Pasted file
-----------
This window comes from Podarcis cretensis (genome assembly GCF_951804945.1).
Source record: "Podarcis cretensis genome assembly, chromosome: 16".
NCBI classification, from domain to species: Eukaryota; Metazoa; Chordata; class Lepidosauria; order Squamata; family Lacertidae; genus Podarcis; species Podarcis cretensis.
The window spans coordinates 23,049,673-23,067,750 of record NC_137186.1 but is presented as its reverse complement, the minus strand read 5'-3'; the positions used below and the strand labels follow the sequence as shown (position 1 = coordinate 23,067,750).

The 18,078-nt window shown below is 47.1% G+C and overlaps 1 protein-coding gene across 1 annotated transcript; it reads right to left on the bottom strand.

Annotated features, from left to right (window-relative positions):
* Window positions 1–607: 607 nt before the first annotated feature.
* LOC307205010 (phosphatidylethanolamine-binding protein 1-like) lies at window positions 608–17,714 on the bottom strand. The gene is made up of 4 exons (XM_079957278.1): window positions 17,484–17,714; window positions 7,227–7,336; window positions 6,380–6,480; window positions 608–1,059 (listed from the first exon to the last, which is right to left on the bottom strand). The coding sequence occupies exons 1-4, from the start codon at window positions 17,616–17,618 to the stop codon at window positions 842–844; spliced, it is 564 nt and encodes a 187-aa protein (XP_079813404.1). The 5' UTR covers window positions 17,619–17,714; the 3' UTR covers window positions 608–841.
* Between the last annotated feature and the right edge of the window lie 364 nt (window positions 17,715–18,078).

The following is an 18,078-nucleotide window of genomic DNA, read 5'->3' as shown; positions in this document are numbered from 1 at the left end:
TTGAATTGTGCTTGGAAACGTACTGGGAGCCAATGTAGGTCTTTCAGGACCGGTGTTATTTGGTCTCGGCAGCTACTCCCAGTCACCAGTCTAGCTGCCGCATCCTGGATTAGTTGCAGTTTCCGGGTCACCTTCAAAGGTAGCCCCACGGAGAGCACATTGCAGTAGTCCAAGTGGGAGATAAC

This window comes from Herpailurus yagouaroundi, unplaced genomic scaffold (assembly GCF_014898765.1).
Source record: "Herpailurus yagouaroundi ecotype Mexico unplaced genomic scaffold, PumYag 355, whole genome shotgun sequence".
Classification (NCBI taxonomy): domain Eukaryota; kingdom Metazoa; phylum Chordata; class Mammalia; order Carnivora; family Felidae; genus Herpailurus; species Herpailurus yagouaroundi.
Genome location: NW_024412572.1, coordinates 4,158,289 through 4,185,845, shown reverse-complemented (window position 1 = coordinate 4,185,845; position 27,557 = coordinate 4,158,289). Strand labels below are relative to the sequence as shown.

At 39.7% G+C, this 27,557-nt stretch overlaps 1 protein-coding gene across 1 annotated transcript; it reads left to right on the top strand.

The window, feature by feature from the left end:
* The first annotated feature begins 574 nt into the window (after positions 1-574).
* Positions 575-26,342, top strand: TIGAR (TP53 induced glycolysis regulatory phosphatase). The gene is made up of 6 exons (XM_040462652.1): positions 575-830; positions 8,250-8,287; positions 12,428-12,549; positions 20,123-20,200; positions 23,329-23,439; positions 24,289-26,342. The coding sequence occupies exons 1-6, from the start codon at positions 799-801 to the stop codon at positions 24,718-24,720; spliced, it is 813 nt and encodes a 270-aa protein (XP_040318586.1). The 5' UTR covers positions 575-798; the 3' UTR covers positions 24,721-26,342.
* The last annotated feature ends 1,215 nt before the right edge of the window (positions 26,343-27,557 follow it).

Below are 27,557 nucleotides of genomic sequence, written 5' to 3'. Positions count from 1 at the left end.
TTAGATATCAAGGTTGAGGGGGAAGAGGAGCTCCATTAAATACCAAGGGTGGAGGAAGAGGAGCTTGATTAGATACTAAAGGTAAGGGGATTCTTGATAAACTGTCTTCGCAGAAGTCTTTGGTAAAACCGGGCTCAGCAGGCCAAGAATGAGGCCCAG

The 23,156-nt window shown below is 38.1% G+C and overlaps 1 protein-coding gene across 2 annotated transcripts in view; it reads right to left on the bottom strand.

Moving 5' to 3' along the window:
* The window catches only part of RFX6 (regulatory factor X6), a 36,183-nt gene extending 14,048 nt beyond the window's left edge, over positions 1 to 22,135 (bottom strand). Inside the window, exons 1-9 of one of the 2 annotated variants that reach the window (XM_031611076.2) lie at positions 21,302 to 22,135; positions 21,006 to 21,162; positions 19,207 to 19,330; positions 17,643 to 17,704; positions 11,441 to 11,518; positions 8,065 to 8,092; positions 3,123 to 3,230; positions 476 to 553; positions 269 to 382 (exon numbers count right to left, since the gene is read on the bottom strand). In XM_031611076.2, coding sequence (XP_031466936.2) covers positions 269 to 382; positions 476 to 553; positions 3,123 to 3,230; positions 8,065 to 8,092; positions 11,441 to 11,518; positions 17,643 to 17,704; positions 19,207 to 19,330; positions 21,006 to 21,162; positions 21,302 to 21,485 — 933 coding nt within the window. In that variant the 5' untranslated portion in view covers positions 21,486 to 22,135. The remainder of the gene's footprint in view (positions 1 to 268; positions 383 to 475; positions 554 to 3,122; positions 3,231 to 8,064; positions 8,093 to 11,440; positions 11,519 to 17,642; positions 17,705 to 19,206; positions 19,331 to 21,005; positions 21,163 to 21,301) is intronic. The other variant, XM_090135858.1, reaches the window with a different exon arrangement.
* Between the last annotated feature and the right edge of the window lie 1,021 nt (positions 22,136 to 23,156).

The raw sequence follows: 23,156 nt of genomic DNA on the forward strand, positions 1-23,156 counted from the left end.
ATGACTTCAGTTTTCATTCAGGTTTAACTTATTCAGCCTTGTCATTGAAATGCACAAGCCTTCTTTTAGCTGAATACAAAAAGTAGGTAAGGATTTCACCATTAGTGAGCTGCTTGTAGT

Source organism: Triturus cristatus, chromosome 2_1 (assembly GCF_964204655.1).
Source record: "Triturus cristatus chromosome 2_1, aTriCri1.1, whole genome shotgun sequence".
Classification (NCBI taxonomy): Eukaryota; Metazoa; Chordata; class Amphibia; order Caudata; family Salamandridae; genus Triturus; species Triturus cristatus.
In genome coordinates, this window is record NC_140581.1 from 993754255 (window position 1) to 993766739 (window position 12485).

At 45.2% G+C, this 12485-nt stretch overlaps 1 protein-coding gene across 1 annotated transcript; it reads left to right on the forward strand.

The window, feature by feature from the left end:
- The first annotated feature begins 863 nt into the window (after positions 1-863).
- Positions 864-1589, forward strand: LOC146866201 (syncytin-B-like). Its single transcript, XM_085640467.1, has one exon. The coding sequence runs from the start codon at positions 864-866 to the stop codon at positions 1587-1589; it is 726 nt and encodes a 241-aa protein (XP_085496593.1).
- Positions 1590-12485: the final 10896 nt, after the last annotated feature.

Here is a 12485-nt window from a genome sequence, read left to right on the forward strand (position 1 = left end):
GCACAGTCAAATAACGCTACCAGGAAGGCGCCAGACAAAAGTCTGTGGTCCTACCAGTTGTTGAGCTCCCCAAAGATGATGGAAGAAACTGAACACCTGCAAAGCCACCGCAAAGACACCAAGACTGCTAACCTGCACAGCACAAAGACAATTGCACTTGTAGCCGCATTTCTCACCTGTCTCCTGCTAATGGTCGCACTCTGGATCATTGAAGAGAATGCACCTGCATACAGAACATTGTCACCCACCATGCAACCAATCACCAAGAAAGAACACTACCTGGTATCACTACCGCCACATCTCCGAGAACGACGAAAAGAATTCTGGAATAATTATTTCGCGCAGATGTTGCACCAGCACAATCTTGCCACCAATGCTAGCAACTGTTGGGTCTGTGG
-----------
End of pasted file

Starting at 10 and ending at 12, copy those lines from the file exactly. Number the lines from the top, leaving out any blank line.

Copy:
The following is an 18,078-nucleotide window of genomic DNA, read 5'->3' as shown; positions in this document are numbered from 1 at the left end:
TTGAATTGTGCTTGGAAACGTACTGGGAGCCAATGTAGGTCTTTCAGGACCGGTGTTATTTGGTCTCGGCAGCTACTCCCAGTCACCAGTCTAGCTGCCGCATCCTGGATTAGTTGCAGTTTCCGGGTCACCTTCAAAGGTAGCCCCACGGAGAGCACATTGCAGTAGTCCAAGTGGGAGATAAC

This window comes from Herpailurus yagouaroundi, unplaced genomic scaffold (assembly GCF_014898765.1).